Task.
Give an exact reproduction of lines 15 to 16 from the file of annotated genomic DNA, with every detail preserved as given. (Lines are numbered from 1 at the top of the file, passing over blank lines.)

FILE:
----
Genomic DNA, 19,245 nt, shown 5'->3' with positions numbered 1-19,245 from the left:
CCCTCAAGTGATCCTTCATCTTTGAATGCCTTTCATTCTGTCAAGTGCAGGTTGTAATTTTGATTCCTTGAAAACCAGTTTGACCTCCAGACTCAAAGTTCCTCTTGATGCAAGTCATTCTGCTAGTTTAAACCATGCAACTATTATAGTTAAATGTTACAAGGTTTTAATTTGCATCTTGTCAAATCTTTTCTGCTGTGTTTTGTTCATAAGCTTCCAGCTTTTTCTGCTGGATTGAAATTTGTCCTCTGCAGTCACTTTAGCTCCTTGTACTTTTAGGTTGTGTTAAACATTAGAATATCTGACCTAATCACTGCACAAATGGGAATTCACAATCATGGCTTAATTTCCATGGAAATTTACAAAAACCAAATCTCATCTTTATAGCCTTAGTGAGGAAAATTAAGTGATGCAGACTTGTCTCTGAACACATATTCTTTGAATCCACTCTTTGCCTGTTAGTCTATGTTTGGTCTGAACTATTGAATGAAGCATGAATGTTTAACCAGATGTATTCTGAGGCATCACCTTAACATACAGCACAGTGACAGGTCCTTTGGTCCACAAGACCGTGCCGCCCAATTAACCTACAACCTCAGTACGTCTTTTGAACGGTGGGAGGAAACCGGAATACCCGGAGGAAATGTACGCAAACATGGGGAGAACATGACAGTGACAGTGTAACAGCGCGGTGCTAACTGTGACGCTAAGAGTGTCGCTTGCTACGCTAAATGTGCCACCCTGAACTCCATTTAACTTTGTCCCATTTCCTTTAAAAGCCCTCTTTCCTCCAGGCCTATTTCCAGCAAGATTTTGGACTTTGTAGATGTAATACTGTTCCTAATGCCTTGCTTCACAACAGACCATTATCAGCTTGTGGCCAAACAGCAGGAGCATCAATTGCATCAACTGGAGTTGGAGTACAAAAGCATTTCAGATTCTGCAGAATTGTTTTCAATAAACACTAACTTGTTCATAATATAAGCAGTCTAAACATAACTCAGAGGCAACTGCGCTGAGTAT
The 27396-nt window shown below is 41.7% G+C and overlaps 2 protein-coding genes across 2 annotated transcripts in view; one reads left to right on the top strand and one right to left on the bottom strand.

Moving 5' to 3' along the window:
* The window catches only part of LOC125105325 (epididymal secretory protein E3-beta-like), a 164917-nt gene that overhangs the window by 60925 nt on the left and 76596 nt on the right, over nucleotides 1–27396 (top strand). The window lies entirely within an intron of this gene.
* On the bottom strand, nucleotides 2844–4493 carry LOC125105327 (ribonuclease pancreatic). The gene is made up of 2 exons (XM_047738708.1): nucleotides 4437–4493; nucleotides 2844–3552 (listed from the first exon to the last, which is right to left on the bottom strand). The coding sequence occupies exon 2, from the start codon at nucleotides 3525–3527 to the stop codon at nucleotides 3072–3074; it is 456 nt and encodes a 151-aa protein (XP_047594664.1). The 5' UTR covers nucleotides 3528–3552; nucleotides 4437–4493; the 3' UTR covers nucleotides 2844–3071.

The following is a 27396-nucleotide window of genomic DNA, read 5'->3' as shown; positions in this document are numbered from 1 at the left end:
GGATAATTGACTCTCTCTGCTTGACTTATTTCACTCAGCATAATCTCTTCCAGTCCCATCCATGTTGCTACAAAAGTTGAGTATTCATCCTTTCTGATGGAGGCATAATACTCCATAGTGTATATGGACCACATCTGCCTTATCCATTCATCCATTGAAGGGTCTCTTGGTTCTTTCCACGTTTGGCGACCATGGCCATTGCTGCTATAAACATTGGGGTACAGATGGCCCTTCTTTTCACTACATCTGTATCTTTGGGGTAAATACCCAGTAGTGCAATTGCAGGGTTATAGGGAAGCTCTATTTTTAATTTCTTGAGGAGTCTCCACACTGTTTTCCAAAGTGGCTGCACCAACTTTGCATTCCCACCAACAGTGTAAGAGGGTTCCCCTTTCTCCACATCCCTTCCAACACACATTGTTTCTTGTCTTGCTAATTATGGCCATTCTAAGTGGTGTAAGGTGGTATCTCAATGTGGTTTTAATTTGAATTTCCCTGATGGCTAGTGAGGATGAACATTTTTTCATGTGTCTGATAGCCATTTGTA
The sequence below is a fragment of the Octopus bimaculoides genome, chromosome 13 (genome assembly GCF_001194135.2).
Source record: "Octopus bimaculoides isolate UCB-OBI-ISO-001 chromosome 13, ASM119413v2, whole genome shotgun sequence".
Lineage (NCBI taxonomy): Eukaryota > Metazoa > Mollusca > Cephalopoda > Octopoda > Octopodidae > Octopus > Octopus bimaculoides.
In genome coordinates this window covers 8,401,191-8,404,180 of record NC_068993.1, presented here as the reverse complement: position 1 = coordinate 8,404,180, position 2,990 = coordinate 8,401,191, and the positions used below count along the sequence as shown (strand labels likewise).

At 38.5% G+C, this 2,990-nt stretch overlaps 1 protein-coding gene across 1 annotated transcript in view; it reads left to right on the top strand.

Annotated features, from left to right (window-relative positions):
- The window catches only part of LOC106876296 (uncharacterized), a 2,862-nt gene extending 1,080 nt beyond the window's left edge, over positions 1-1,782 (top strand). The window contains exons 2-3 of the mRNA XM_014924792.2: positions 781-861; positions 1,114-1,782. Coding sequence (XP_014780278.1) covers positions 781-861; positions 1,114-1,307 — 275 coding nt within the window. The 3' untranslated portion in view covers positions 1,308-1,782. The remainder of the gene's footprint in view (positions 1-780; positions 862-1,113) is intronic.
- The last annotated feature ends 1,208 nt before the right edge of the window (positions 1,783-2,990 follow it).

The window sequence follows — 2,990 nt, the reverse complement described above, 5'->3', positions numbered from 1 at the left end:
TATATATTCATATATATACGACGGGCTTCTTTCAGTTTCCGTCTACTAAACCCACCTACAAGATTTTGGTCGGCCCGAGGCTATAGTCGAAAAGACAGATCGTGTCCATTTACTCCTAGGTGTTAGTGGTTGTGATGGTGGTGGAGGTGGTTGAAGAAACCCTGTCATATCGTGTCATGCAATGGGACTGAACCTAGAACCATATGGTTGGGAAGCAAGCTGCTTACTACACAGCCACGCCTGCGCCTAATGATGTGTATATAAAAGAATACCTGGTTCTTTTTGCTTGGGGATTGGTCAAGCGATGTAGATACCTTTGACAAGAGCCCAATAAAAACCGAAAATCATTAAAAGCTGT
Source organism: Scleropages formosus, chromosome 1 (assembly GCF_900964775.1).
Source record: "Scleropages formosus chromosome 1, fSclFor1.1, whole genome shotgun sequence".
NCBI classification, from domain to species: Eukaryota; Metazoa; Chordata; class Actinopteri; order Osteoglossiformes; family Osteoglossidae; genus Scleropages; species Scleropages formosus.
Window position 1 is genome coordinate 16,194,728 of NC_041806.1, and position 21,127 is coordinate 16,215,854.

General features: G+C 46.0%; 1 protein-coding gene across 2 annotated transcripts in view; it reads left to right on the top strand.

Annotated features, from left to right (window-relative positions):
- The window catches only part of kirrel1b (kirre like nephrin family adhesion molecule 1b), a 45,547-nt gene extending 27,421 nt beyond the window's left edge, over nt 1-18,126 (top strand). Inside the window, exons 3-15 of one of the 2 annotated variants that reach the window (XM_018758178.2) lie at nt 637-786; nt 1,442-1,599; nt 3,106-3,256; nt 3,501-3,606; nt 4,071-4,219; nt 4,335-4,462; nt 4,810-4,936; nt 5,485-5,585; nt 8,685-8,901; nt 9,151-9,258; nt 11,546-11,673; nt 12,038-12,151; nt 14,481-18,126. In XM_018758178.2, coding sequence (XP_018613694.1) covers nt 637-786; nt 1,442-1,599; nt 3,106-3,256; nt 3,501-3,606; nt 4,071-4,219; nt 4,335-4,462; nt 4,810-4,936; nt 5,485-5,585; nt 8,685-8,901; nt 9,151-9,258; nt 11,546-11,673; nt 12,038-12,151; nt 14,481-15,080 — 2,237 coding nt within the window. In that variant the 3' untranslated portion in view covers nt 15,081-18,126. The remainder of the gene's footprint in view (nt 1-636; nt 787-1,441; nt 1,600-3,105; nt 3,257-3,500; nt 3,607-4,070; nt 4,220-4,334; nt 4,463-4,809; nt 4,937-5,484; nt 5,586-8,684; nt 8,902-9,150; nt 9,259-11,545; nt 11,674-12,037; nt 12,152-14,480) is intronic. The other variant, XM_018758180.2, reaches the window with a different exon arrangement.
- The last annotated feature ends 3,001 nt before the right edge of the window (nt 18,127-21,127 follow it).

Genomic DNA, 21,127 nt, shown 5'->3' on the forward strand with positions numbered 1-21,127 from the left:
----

- The window catches only part of LOC106876296 (uncharacterized), a 2,862-nt gene extending 1,080 nt beyond the window's left edge, over positions 1-1,782 (top strand). The window contains exons 2-3 of the mRNA XM_014924792.2: positions 781-861; positions 1,114-1,782. Coding sequence (XP_014780278.1) covers positions 781-861; positions 1,114-1,307 — 275 coding nt within the window. The 3' untranslated portion in view covers positions 1,308-1,782. The remainder of the gene's footprint in view (positions 1-780; positions 862-1,113) is intronic.
- The last annotated feature ends 1,208 nt before the right edge of the window (positions 1,783-2,990 follow it).